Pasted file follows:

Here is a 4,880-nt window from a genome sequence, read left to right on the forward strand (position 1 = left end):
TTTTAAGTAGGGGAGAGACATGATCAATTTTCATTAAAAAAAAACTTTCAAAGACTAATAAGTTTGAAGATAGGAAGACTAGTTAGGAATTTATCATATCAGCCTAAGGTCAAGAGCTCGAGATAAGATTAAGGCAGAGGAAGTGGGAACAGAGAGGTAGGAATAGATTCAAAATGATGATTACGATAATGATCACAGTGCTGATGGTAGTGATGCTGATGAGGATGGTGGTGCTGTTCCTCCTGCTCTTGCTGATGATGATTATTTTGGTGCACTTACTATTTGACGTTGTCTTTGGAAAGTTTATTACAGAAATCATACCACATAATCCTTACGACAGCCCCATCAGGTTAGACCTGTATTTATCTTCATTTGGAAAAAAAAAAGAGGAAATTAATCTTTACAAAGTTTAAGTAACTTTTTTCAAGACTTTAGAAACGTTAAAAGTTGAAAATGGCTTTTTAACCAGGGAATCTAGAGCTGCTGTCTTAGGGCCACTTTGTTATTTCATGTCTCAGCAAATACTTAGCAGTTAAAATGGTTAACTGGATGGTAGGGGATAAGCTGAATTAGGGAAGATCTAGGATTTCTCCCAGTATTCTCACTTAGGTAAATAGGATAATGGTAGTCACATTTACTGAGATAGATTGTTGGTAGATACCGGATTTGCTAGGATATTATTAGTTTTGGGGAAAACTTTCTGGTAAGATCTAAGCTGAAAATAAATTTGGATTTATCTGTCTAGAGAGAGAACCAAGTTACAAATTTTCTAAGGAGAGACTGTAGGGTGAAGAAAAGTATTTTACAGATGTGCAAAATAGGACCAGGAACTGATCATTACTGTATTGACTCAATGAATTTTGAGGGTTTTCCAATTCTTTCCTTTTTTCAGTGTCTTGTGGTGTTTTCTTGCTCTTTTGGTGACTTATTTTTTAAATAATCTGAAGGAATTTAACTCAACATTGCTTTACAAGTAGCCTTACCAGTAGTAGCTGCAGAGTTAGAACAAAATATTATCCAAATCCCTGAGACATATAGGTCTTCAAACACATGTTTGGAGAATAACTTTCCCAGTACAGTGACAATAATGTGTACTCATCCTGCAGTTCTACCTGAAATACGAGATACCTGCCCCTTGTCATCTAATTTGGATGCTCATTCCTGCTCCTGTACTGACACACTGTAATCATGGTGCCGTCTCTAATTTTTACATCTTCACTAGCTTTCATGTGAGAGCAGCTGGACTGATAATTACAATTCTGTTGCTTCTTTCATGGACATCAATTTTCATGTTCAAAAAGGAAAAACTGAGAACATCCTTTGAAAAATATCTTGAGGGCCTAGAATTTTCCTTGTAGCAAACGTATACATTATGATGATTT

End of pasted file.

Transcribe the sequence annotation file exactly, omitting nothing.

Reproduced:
Here is a 4,880-nt window from a genome sequence, read left to right on the forward strand (position 1 = left end):
TTTTAAGTAGGGGAGAGACATGATCAATTTTCATTAAAAAAAAACTTTCAAAGACTAATAAGTTTGAAGATAGGAAGACTAGTTAGGAATTTATCATATCAGCCTAAGGTCAAGAGCTCGAGATAAGATTAAGGCAGAGGAAGTGGGAACAGAGAGGTAGGAATAGATTCAAAATGATGATTACGATAATGATCACAGTGCTGATGGTAGTGATGCTGATGAGGATGGTGGTGCTGTTCCTCCTGCTCTTGCTGATGATGATTATTTTGGTGCACTTACTATTTGACGTTGTCTTTGGAAAGTTTATTACAGAAATCATACCACATAATCCTTACGACAGCCCCATCAGGTTAGACCTGTATTTATCTTCATTTGGAAAAAAAAAAGAGGAAATTAATCTTTACAAAGTTTAAGTAACTTTTTTCAAGACTTTAGAAACGTTAAAAGTTGAAAATGGCTTTTTAACCAGGGAATCTAGAGCTGCTGTCTTAGGGCCACTTTGTTATTTCATGTCTCAGCAAATACTTAGCAGTTAAAATGGTTAACTGGATGGTAGGGGATAAGCTGAATTAGGGAAGATCTAGGATTTCTCCCAGTATTCTCACTTAGGTAAATAGGATAATGGTAGTCACATTTACTGAGATAGATTGTTGGTAGATACCGGATTTGCTAGGATATTATTAGTTTTGGGGAAAACTTTCTGGTAAGATCTAAGCTGAAAATAAATTTGGATTTATCTGTCTAGAGAGAGAACCAAGTTACAAATTTTCTAAGGAGAGACTGTAGGGTGAAGAAAAGTATTTTACAGATGTGCAAAATAGGACCAGGAACTGATCATTACTGTATTGACTCAATGAATTTTGAGGGTTTTCCAATTCTTTCCTTTTTTCAGTGTCTTGTGGTGTTTTCTTGCTCTTTTGGTGACTTATTTTTTAAATAATCTGAAGGAATTTAACTCAACATTGCTTTACAAGTAGCCTTACCAGTAGTAGCTGCAGAGTTAGAACAAAATATTATCCAAATCCCTGAGACATATAGGTCTTCAAACACATGTTTGGAGAATAACTTTCCCAGTACAGTGACAATAATGTGTACTCATCCTGCAGTTCTACCTGAAATACGAGATACCTGCCCCTTGTCATCTAATTTGGATGCTCATTCCTGCTCCTGTACTGACACACTGTAATCATGGTGCCGTCTCTAATTTTTACATCTTCACTAGCTTTCATGTGAGAGCAGCTGGACTGATAATTACAATTCTGTTGCTTCTTTCATGGACATCAATTTTCATGTTCAAAAAGGAAAAACTGAGAACATCCTTTGAAAAATATCTTGAGGGCCTAGAATTTTCCTTGTAGCAAACGTATACATTATGATGATTT